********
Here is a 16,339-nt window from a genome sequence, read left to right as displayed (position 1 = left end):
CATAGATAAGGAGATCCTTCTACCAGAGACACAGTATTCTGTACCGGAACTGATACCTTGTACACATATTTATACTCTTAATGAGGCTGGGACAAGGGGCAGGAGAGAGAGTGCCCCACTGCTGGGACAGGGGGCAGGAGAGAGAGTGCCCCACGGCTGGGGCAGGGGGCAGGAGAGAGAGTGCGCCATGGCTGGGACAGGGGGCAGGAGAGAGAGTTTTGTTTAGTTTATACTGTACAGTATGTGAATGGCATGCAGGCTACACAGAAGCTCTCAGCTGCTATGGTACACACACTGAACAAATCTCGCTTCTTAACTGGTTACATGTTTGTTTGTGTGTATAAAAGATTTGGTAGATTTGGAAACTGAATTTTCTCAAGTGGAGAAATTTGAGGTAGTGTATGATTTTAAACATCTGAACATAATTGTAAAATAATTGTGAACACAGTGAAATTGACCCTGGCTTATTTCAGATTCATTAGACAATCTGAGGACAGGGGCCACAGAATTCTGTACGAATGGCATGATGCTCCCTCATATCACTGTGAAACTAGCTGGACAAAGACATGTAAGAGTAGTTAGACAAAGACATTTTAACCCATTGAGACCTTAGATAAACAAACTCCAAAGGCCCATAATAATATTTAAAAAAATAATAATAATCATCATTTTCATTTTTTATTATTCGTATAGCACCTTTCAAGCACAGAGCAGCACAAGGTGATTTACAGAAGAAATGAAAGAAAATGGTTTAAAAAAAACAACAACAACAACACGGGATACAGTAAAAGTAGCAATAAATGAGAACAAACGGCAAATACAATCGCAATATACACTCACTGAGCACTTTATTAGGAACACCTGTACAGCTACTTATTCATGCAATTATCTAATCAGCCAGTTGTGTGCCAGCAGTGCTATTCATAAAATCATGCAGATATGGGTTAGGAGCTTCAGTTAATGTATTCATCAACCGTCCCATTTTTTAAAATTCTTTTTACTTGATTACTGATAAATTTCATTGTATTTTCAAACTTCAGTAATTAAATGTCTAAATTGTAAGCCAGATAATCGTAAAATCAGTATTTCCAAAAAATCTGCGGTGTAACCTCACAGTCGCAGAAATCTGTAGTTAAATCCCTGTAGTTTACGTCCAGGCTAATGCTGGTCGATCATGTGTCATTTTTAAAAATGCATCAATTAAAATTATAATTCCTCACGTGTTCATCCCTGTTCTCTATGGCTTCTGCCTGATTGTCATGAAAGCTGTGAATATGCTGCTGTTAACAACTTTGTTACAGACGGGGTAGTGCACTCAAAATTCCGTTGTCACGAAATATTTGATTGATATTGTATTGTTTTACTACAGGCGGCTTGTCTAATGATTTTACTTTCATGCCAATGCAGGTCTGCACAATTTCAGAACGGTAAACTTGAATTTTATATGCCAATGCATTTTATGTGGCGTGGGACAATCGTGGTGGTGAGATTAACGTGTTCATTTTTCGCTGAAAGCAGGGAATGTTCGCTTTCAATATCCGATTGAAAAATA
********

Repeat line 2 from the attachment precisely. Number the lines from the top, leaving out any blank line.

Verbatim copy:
CATAGATAAGGAGATCCTTCTACCAGAGACACAGTATTCTGTACCGGAACTGATACCTTGTACACATATTTATACTCTTAATGAGGCTGGGACAAGGGGCAGGAGAGAGAGTGCCCCACTGCTGGGACAGGGGGCAGGAGAGAGAGTGCCCCACGGCTGGGGCAGGGGGCAGGAGAGAGAGTGCGCCATGGCTGGGACAGGGGGCAGGAGAGAGAGTTTTGTTTAGTTTATACTGTACAGTATGTGAATGGCATGCAGGCTACACAGAAGCTCTCAGCTGCTATGGTACACACACTGAACAAATCTCGCTTCTTAACTGGTTACATGTTTGTTTGTGTGTATAAAAGATTTGGTAGATTTGGAAACTGAATTTTCTCAAGTGGAGAAATTTGAGGTAGTGTATGATTTTAAACATCTGAACATAATTGTAAAATAATTGTGAACACAGTGAAATTGACCCTGGCTTATTTCAGATTCATTAGACAATCTGAGGACAGGGGCCACAGAATTCTGTACGAATGGCATGATGCTCCCTCATATCACTGTGAAACTAGCTGGACAAAGACATGTAAGAGTAGTTAGACAAAGACATTTTAACCCATTGAGACCTTAGATAAACAAACTCCAAAGGCCCATAATAATATTTAAAAAAATAATAATAATCATCATTTTCATTTTTTATTATTCGTATAGCACCTTTCAAGCACAGAGCAGCACAAGGTGATTTACAGAAGAAATGAAAGAAAATGGTTTAAAAAAAACAACAACAACAACACGGGATACAGTAAAAGTAGCAATAAATGAGAACAAACGGCAAATACAATCGCAATATACACTCACTGAGCACTTTATTAGGAACACCTGTACAGCTACTTATTCATGCAATTATCTAATCAGCCAGTTGTGTGCCAGCAGTGCTATTCATAAAATCATGCAGATATGGGTTAGGAGCTTCAGTTAATGTATTCATCAACCGTCCCATTTTTTAAAATTCTTTTTACTTGATTACTGATAAATTTCATTGTATTTTCAAACTTCAGTAATTAAATGTCTAAATTGTAAGCCAGATAATCGTAAAATCAGTATTTCCAAAAAATCTGCGGTGTAACCTCACAGTCGCAGAAATCTGTAGTTAAATCCCTGTAGTTTACGTCCAGGCTAATGCTGGTCGATCATGTGTCATTTTTAAAAATGCATCAATTAAAATTATAATTCCTCACGTGTTCATCCCTGTTCTCTATGGCTTCTGCCTGATTGTCATGAAAGCTGTGAATATGCTGCTGTTAACAACTTTGTTACAGACGGGGTAGTGCACTCAAAATTCCGTTGTCACGAAATATTTGATTGATATTGTATTGTTTTACTACAGGCGGCTTGTCTAATGATTTTACTTTCATGCCAATGCAGGTCTGCACAATTTCAGAACGGTAAACTTGAATTTTATATGCCAATGCATTTTATGTGGCGTGGGACAATCGTGGTGGTGAGATTAACGTGTTCATTTTTCGCTGAAAGCAGGGAATGTTCGCTTTCAATATCCGATTGAAAAATA